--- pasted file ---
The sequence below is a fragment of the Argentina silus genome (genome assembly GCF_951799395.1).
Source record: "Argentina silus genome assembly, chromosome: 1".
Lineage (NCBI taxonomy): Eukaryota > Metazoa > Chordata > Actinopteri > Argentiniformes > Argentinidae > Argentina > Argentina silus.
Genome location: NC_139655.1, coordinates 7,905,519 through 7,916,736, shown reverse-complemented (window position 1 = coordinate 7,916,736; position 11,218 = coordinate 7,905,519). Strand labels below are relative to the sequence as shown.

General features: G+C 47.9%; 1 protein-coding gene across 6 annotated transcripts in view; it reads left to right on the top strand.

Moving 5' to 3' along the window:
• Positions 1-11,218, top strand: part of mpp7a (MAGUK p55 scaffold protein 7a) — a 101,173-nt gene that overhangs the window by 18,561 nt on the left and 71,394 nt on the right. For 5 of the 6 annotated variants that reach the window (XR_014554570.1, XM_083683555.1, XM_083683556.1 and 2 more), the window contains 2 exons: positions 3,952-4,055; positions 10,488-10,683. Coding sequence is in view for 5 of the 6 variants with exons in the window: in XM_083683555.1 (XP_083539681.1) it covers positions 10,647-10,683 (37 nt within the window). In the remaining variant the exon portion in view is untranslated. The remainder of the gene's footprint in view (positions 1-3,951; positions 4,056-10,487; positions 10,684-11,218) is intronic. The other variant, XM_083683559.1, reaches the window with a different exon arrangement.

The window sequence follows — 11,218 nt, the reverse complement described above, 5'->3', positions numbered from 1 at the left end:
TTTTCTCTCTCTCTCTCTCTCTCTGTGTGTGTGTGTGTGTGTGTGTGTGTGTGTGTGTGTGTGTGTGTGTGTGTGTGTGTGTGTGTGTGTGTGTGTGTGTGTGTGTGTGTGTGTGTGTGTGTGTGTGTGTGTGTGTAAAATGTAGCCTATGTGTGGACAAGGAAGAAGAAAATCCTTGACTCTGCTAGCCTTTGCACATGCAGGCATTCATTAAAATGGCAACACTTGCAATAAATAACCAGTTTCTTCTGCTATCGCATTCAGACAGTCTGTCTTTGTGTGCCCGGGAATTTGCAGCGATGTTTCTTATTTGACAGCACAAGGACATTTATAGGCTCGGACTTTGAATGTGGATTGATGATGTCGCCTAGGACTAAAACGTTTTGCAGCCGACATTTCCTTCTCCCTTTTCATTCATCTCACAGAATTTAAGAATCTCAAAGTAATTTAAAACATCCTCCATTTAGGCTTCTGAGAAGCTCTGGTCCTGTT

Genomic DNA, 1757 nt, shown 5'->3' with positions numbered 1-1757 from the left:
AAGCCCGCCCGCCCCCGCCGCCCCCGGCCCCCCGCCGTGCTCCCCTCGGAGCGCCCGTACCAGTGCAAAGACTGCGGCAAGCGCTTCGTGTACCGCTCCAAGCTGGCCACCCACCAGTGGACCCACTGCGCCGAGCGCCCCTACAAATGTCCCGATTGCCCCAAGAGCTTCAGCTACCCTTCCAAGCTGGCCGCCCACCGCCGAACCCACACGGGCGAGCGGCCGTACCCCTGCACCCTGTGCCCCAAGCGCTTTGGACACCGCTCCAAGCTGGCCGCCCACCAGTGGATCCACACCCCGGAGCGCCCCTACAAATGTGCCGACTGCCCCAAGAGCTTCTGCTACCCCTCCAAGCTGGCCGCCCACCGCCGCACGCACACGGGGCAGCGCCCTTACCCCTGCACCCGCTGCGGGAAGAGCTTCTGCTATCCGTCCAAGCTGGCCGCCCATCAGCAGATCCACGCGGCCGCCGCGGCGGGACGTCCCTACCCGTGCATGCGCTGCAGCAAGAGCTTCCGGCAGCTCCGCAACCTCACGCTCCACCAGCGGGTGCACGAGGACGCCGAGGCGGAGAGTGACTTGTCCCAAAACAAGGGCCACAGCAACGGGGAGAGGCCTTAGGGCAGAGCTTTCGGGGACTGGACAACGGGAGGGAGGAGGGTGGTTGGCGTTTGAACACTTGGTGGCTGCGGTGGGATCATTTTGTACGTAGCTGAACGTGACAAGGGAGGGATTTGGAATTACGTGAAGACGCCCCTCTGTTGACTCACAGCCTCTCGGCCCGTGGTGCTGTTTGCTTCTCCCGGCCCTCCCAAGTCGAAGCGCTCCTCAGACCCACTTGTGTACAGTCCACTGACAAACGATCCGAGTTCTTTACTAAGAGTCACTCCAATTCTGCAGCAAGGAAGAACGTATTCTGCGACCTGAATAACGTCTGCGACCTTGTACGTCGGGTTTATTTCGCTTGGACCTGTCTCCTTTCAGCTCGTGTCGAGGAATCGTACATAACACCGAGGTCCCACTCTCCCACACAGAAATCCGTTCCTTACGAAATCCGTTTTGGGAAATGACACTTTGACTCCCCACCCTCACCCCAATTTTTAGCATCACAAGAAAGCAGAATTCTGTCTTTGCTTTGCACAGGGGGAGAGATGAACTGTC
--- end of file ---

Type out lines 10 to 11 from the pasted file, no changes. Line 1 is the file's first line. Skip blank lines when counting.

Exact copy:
Genomic DNA, 1757 nt, shown 5'->3' with positions numbered 1-1757 from the left:
AAGCCCGCCCGCCCCCGCCGCCCCCGGCCCCCCGCCGTGCTCCCCTCGGAGCGCCCGTACCAGTGCAAAGACTGCGGCAAGCGCTTCGTGTACCGCTCCAAGCTGGCCACCCACCAGTGGACCCACTGCGCCGAGCGCCCCTACAAATGTCCCGATTGCCCCAAGAGCTTCAGCTACCCTTCCAAGCTGGCCGCCCACCGCCGAACCCACACGGGCGAGCGGCCGTACCCCTGCACCCTGTGCCCCAAGCGCTTTGGACACCGCTCCAAGCTGGCCGCCCACCAGTGGATCCACACCCCGGAGCGCCCCTACAAATGTGCCGACTGCCCCAAGAGCTTCTGCTACCCCTCCAAGCTGGCCGCCCACCGCCGCACGCACACGGGGCAGCGCCCTTACCCCTGCACCCGCTGCGGGAAGAGCTTCTGCTATCCGTCCAAGCTGGCCGCCCATCAGCAGATCCACGCGGCCGCCGCGGCGGGACGTCCCTACCCGTGCATGCGCTGCAGCAAGAGCTTCCGGCAGCTCCGCAACCTCACGCTCCACCAGCGGGTGCACGAGGACGCCGAGGCGGAGAGTGACTTGTCCCAAAACAAGGGCCACAGCAACGGGGAGAGGCCTTAGGGCAGAGCTTTCGGGGACTGGACAACGGGAGGGAGGAGGGTGGTTGGCGTTTGAACACTTGGTGGCTGCGGTGGGATCATTTTGTACGTAGCTGAACGTGACAAGGGAGGGATTTGGAATTACGTGAAGACGCCCCTCTGTTGACTCACAGCCTCTCGGCCCGTGGTGCTGTTTGCTTCTCCCGGCCCTCCCAAGTCGAAGCGCTCCTCAGACCCACTTGTGTACAGTCCACTGACAAACGATCCGAGTTCTTTACTAAGAGTCACTCCAATTCTGCAGCAAGGAAGAACGTATTCTGCGACCTGAATAACGTCTGCGACCTTGTACGTCGGGTTTATTTCGCTTGGACCTGTCTCCTTTCAGCTCGTGTCGAGGAATCGTACATAACACCGAGGTCCCACTCTCCCACACAGAAATCCGTTCCTTACGAAATCCGTTTTGGGAAATGACACTTTGACTCCCCACCCTCACCCCAATTTTTAGCATCACAAGAAAGCAGAATTCTGTCTTTGCTTTGCACAGGGGGAGAGATGAACTGTC